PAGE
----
Austen was fond of fabrication

" href="/post/2017/01/19/lt;pgt;Whats-the-relationship-between-fact-and-fiction-in-Jane-Austens-novels-Janeites-take-pride-in-discovering-ldquo;truths-but-lt;stronggt;Austen-was-fond-of-fabricationlt;stronggt;lt;pgt;.aspx" />

Question about Probability - Allen Stairs responds

In a chapter on regression to the mean (Thinking Fast and Slow) Daniel Kahneman resorts to "luck" as an explanation for why one professional golfer shoots a lower score in a round than his/her rivals given that the talent pool is reasonably even. While a "lucky" (or unlucky) bounce can impact one's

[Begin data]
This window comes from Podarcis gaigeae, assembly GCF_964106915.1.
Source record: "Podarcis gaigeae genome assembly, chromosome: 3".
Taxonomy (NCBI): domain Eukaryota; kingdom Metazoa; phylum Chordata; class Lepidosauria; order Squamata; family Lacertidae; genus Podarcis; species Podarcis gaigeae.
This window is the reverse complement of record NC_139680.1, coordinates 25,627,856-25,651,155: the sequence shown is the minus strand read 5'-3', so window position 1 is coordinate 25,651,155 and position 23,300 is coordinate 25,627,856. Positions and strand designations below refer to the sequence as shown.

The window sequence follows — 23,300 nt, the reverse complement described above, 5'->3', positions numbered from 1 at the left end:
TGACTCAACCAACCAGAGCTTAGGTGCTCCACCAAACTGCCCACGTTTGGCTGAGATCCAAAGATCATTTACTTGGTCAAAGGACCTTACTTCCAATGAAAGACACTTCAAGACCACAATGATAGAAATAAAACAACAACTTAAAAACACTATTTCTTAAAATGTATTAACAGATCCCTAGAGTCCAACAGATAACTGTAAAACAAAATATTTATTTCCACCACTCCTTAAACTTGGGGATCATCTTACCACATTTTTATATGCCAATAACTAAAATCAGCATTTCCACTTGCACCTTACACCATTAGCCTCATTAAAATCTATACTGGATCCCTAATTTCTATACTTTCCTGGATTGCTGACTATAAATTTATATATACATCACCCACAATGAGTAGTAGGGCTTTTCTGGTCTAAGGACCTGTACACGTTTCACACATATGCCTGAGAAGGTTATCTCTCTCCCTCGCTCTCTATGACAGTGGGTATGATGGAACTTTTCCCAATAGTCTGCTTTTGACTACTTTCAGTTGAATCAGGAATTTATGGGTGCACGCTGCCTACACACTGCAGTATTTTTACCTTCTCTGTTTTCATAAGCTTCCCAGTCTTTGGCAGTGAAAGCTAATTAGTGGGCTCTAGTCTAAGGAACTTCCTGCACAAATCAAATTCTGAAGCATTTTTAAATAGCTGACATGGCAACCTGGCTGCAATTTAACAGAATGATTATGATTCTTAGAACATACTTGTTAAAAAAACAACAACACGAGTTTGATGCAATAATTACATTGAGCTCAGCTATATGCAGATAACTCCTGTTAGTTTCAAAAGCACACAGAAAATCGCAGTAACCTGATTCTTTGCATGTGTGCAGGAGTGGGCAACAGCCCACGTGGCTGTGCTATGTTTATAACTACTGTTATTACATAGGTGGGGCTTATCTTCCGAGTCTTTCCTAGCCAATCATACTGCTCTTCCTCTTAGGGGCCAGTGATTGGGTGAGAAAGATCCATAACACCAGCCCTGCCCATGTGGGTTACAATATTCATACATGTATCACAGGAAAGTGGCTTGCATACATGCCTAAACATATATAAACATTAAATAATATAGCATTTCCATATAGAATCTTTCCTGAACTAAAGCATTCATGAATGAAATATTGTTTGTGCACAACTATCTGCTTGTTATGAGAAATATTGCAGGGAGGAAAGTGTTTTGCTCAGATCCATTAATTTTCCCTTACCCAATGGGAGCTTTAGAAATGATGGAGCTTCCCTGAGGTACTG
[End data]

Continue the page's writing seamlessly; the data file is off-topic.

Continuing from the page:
Philosophy News image In a chapter on regression to the mean (Thinking Fast and Slow) Daniel Kahneman resorts to "luck" as an explanation for why one professional golfer shoots a lower score in a round than his/her rivals given that the talent pool is reasonably even. While a "lucky" (or unlucky) bounce can impact one's score, I find luck as a concept a poor explanation for performance. What is the philosophical status of luck, and are there different flavors of luck depending upon the philosophy? Is luck to chance as evidence is to data?

Response from: Allen Stairs  . . .

Continue reading . . .

News source: AskPhilosophers.org | "All"

blog comments powered by Disqus